The List tells the story about a list that gets posted every year with the prettiest and ugliest girl from freshman to senior. I was intrigued by how each girl reacted differently (whether ‘pretty’ or ‘ugly’) and liked that they all really had their own voice, their own issues, their own story.
The one thing I regret most is that because it’s told from eight different POVs, you don’t get to spend a whole lot of time with each girl. By the time I was able to keep them separate and had gotten to know them, the book was almost over.
Having said that, I did like the way it ended, with little hints at how the girls would deal with it, and which way their life might go.
The only thing I still can’t wrap my head around is The List itself. It’s sort of a tradition—it’s been there for years. But SURELY the teachers / principal of the school can prevent this list from spreading, or catch the ones putting the list up… There are lists EVERYWHERE, and I really find it hard to believe no one would see anything.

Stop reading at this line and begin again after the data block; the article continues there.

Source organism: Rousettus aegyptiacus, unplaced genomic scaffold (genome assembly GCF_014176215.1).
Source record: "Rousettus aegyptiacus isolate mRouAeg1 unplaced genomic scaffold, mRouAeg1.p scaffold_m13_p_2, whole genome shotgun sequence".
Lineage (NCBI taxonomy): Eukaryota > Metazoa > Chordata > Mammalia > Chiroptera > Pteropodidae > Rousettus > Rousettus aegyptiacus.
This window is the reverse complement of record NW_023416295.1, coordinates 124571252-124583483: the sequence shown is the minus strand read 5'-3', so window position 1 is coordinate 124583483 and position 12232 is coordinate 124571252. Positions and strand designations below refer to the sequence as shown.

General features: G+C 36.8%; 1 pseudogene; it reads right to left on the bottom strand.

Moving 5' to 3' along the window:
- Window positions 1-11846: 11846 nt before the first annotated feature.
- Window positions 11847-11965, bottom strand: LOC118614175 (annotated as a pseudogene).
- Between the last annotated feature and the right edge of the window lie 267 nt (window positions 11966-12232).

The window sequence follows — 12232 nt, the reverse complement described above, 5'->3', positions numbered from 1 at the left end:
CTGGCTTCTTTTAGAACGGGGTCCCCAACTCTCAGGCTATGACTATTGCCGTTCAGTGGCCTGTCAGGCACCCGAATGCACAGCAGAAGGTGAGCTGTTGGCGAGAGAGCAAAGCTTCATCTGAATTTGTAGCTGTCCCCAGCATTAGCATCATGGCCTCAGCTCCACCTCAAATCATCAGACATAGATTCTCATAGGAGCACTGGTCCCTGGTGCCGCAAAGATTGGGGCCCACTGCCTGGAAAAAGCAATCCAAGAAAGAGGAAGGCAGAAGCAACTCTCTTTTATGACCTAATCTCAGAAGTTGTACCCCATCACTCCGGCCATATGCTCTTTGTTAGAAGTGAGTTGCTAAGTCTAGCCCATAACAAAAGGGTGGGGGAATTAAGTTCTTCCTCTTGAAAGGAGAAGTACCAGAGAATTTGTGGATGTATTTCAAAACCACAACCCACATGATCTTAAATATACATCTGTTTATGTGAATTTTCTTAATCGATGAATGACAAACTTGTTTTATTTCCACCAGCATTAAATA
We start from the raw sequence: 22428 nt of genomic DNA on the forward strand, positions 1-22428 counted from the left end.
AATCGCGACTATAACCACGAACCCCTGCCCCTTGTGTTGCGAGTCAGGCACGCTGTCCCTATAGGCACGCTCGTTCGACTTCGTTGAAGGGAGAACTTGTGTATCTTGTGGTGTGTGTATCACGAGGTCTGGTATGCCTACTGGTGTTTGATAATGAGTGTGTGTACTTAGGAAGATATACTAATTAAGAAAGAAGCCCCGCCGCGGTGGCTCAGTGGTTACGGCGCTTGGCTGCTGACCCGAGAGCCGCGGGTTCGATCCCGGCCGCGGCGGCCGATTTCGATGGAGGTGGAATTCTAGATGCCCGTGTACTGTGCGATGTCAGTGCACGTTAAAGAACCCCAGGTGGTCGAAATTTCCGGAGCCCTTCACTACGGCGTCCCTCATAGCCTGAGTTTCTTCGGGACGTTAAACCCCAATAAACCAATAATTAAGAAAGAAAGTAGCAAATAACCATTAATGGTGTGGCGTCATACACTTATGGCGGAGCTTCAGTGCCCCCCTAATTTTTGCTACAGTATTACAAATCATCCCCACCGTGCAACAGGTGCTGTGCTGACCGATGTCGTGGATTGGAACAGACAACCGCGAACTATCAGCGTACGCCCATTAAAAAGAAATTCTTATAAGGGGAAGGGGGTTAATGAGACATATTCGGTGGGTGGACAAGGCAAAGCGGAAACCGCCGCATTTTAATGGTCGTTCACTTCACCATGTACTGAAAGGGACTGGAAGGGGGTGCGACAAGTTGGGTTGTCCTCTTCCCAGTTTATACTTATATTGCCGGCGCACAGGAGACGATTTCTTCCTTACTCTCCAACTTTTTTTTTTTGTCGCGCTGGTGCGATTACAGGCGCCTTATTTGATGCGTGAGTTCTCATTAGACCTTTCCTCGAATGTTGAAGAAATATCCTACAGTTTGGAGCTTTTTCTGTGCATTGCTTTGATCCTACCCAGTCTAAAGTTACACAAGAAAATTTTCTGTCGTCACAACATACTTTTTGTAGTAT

Other than that, I enjoyed reading this book.
An intense look at the rules of high school attraction - and the price that's paid for them.
It happens every year. A list is posted, and one girl from each grade is chosen as the prettiest, and another is chosen as the ugliest. Nobody knows who makes the list. It almost doesn't matter. The damage is done the minute it goes up.
This is the story of eight girls, freshman to senior, "pretty" and "ugly." And it's also the story of how we see ourselves, and how other people see us, and the tangled connection of the two.